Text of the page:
Nuts are often considered a high fat food and they are concentrated sources of energy. Due to this, they are often thought to promote weight gain. But an interesting study found that the higher the consumption of nuts in the study participants the lower the prevalence of obesity.
This study looked specifically at tree nuts and peanuts (though actually a legume). They found that the participants eating high amounts of tree nuts and low amounts of peanuts had the lowest prevalence of obesity. While the participants consuming low amounts of both tree nuts and peanuts had the highest prevalence of obesity.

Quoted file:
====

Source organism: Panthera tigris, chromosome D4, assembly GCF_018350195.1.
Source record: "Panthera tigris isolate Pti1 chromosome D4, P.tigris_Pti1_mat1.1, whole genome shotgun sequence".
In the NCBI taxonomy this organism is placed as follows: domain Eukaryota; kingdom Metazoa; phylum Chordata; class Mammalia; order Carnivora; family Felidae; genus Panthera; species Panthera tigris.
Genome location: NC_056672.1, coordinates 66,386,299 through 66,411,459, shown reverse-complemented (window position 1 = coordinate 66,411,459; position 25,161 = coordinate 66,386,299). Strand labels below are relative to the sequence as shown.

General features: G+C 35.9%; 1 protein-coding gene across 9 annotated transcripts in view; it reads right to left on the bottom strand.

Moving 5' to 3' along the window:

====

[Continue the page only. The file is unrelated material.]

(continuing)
Other studies have shown that weight tends to be lower in individuals who eat more nuts versus those who eat less. Additionally, when nuts were added to the diets of participants in another study, they didn’t gain weight.
So, though nuts are a concentrated food, they are not necessarily a cause for weight gain. Additionally, they present many benefits for cardiovascular disease and even potential benefits for brain health.
Text: Theresa Nybo
Jaceldo-Siegl, K., Haddad, E., Oda, K., Fraser, G. E., and Sabaté, J. (2014) Tree Nuts Are Inversely Associated with Metabolic Syndrome and Obesity: The Adventist Health Study-2. PLOS ONE. January 2014, vol. 9, issue 1, e85133